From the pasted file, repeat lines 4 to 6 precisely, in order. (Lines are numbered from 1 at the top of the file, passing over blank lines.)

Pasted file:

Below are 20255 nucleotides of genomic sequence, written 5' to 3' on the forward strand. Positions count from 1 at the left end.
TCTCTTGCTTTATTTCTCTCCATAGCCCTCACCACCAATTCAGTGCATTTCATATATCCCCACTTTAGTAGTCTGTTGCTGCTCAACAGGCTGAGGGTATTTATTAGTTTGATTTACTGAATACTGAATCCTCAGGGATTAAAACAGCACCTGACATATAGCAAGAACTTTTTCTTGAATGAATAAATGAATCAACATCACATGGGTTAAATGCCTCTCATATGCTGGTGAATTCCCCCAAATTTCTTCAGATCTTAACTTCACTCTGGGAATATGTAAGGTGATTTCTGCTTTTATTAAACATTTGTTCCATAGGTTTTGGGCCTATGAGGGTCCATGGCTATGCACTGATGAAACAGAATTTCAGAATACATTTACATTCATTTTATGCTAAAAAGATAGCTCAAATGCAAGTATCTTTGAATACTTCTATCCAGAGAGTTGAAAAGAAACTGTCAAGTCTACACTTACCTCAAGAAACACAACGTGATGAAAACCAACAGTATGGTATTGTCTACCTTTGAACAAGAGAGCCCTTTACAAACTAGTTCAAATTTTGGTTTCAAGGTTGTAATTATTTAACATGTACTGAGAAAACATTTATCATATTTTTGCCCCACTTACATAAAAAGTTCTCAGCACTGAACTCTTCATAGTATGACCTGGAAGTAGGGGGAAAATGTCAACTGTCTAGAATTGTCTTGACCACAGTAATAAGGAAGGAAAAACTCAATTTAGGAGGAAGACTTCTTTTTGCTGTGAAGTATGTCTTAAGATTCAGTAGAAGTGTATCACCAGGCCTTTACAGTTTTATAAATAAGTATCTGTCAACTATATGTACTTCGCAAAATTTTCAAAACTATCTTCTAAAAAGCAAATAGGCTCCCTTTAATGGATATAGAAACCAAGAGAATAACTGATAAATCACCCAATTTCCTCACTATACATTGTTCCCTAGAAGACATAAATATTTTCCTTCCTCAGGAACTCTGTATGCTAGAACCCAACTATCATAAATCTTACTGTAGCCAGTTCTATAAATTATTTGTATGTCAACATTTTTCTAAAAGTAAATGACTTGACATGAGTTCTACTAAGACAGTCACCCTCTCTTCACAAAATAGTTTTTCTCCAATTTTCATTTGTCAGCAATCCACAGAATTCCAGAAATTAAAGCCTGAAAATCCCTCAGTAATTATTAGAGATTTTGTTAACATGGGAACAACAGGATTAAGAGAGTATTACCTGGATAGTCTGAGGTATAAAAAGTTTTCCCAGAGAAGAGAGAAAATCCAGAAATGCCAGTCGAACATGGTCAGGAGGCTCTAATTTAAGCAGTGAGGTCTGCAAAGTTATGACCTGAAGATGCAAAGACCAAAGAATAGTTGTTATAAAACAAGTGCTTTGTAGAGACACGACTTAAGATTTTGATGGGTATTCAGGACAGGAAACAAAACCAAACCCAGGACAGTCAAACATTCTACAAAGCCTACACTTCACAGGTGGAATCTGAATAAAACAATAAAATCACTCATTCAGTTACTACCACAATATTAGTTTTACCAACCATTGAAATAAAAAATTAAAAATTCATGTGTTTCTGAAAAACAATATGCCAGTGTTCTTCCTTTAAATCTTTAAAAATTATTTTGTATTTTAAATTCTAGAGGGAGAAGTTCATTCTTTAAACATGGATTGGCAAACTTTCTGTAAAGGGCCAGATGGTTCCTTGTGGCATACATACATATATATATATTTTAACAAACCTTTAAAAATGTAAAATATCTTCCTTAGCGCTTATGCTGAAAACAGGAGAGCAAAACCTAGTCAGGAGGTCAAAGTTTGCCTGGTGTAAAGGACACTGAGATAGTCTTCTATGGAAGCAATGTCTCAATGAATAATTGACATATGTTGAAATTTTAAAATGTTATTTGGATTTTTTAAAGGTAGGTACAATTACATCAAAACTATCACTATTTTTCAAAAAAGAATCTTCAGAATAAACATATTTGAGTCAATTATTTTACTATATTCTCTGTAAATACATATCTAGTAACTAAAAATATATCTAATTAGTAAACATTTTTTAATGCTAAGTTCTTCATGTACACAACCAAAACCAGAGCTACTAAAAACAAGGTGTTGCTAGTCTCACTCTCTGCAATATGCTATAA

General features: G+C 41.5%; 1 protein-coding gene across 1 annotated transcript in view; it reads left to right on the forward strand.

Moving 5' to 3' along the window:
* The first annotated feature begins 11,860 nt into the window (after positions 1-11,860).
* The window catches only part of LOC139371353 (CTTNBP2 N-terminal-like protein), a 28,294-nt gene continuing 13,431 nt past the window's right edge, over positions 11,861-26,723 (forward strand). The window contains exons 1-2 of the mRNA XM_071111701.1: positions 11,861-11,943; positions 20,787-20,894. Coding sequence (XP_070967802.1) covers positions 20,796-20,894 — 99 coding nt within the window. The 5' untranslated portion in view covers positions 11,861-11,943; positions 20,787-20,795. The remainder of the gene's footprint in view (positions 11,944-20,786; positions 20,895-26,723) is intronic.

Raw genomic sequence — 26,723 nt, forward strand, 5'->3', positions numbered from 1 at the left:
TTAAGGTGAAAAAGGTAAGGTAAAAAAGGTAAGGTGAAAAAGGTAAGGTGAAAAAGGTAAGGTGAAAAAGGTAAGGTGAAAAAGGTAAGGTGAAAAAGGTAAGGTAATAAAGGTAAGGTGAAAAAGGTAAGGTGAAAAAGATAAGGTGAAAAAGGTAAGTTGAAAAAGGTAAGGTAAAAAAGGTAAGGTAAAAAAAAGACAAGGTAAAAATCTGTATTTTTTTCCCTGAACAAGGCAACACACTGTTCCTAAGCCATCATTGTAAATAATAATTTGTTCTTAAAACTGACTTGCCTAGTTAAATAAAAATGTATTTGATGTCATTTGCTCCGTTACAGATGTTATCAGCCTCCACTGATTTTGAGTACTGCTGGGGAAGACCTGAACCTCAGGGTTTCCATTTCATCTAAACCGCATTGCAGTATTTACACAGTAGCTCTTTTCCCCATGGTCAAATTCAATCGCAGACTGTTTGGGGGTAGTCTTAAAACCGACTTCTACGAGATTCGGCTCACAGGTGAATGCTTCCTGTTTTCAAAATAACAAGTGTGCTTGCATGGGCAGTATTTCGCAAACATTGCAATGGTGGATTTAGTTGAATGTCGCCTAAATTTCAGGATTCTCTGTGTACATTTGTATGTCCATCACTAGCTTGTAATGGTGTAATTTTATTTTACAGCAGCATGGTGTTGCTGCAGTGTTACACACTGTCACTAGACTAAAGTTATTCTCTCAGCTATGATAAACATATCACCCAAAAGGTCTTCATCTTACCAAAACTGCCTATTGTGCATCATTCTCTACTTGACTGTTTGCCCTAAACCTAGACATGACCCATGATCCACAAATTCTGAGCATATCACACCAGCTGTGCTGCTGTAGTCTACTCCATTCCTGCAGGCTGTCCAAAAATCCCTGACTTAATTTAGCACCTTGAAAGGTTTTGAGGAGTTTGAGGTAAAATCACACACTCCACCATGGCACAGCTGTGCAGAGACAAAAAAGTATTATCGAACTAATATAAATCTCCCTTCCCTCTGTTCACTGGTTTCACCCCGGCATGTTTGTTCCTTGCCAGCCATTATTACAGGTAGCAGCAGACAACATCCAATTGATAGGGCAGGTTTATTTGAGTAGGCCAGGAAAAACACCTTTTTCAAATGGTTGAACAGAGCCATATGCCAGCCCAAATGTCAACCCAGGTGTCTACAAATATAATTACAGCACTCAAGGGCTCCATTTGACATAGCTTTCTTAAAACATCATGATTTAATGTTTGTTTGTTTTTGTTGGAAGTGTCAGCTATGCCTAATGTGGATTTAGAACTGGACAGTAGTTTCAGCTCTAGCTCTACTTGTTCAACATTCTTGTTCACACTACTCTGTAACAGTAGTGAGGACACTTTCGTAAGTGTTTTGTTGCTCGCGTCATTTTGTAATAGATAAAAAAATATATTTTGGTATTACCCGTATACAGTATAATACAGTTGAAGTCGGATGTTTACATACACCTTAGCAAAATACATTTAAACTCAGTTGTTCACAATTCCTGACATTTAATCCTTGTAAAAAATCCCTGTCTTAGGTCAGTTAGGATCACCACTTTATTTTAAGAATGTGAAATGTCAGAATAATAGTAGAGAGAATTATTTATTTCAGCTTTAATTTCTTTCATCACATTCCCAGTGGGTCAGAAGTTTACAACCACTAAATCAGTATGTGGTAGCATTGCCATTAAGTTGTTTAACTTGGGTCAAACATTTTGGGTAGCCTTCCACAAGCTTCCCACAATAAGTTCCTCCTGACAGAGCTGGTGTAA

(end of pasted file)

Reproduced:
Moving 5' to 3' along the window:
* The first annotated feature begins 11,860 nt into the window (after positions 1-11,860).
* The window catches only part of LOC139371353 (CTTNBP2 N-terminal-like protein), a 28,294-nt gene continuing 13,431 nt past the window's right edge, over positions 11,861-26,723 (forward strand). The window contains exons 1-2 of the mRNA XM_071111701.1: positions 11,861-11,943; positions 20,787-20,894. Coding sequence (XP_070967802.1) covers positions 20,796-20,894 — 99 coding nt within the window. The 5' untranslated portion in view covers positions 11,861-11,943; positions 20,787-20,795. The remainder of the gene's footprint in view (positions 11,944-20,786; positions 20,895-26,723) is intronic.